Tortoise Egg Incubation

Incubating tortoise eggs is an exciting adventure. There are many variables with tortoise egg incubation, mainly due to the fact that based on the specific breed, you may have a wide range of time frames with hatching. Also, it is common for some eggs to take much longer to hatch than others, even though they are still viable.

Egg Recovery

It is crucial that you be very attentive and careful when recovering eggs. Sometimes the dirt in the nest can be packed down rather tightly, so you will need to be careful to avoid breaking your eggs. Often tools like a clean toothbrush, spoon, and other small utensils are used to help move the dirt away from the eggs so you can collect them more easily.

Like poultry incubation, you will want to put an "X" or other identifying indicator on the top of each egg. With birds this is so you can keep track of the ones you have turned. For tortoise egg incubation, it is for the opposite reason- you make the mark so you can avoid turning them! Turning tortoise eggs can result in death of the embryo, so it is very important to keep this in mind the entire time you are incubating.

Selecting Incubation Method

Turtles and tortoises can lay either soft or hard shelled eggs, depending on their breed. Tortoises from dry regions typically lay hard shelled eggs, while box and water turtles lay soft-shelled eggs. Harder shelled eggs can be incubated using low humidity, while soft eggs need a high humidity method.

Either way, you will want to be able to maintain a consistent temperature and humidity that is appropriate for your egg type. 

Temperature for Tortoise Incubation

Some types of tortoise eggs can be subject to Environmental Sex Determination (ESD). This means that the environment in which they are incubated can help determine their gender. Lower temps produce males, higher temps for females.

The temperature not only impacts the gender of the egg, it also effects the incubation time. The average is 8-11 weeks for most turtle and tortoise species, however the lower the temp, the longer it takes. So if you are temp sexing, looking for mostly males, it will take you longer to hatch your eggs than if you are looking for mixed or all females.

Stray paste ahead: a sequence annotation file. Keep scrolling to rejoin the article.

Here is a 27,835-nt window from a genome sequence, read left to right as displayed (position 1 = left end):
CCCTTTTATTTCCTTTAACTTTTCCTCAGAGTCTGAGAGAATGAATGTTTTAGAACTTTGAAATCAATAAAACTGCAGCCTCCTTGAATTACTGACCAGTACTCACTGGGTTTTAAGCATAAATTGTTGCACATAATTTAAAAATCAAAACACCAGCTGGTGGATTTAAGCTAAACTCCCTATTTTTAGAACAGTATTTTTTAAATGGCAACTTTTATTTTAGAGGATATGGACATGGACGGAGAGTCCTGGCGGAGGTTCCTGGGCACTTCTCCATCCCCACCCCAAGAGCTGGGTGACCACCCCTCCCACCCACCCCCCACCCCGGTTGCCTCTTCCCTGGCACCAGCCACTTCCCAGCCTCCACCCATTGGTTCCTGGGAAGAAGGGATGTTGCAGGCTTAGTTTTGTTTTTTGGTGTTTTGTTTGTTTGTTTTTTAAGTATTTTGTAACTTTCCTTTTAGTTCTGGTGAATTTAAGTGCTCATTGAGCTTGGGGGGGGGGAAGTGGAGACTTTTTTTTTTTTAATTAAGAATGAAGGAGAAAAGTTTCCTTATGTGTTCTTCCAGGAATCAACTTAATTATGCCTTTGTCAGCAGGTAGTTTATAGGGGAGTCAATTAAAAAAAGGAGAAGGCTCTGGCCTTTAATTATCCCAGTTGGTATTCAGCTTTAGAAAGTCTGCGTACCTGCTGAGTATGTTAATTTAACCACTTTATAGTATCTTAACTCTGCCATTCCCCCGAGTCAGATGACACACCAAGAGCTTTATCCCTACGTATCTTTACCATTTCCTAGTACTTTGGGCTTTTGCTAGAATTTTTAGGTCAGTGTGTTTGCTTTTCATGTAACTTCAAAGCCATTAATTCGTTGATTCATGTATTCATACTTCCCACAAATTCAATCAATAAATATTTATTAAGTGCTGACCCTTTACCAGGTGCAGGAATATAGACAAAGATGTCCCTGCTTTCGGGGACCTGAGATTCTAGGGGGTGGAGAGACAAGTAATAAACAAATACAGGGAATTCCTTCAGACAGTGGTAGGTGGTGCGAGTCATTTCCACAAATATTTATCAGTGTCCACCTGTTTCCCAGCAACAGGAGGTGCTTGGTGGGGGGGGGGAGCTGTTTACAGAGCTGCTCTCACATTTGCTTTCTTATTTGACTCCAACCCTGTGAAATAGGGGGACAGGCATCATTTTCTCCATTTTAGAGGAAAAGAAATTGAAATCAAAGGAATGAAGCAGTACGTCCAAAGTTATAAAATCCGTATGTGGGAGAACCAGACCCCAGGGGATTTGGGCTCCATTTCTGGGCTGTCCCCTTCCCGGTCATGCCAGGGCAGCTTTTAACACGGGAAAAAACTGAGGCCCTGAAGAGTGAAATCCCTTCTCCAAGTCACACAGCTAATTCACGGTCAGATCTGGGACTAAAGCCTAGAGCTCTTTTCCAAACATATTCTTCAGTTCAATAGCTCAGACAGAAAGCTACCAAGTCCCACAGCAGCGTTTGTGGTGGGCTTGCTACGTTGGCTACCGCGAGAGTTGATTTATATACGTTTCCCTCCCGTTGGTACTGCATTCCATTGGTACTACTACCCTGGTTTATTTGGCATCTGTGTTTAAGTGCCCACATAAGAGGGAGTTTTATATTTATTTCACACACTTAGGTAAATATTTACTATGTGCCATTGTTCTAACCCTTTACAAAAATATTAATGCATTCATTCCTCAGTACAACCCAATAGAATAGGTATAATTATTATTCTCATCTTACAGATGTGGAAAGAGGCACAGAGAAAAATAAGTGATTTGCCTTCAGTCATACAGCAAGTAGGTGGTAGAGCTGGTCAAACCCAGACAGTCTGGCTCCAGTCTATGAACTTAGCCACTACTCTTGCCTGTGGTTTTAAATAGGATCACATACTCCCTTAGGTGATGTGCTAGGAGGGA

The temperature gradient for incubating tortoise eggs is very large- anwyere from 85 degrees F to 90 degrees F should do the trick. 

Humidity for Tortoise Incubation

Humidity is much more important for soft shelled eggs than for hard shelled eggs. Since most tortoise eggs are of the hard shelled variety, we will focus more on that here.

Humidity for tortoise eggs should be at about 70%. Many breeders report that they don't use a hygrometer, but for someone who is less experienced at understanding the signs of humidity that is too low (pitting, collapsing of the eggs) or humidity that is too high (excess moisture, bacteria growth), we definitely recommend picking up a hygrometer to monitor and maintain your humidity.

Setting up your Incubator

As with any incubation project, we encourage you to set-up your incubator atleast 24-48 hours prior to placing eggs inside. This gives you the opportunity to make sure your unit is thoroughly cleaned and sterilized, as well as make sure all components are working properly. You should double check your temperature and humidity and let the device regulate before placing your eggs inside.

You will then need to periodically check your eggs, about once an hour for the first few hours, as the temp and humidity will change with the addition of the eggs to the unit. You may then need to dial your temp up or down slightly to account for more mass inside the unit.

Final Notes

For the first time breeder, incubating tortoise eggs can be ominous, but it is extremely rewarding. Many breeds of tortoise are very hardy and will thus hatch even without ideal incubation circumstances. However, anything you can do to improve your incubation equipment and process will only improve your chances of having a more successful hatch.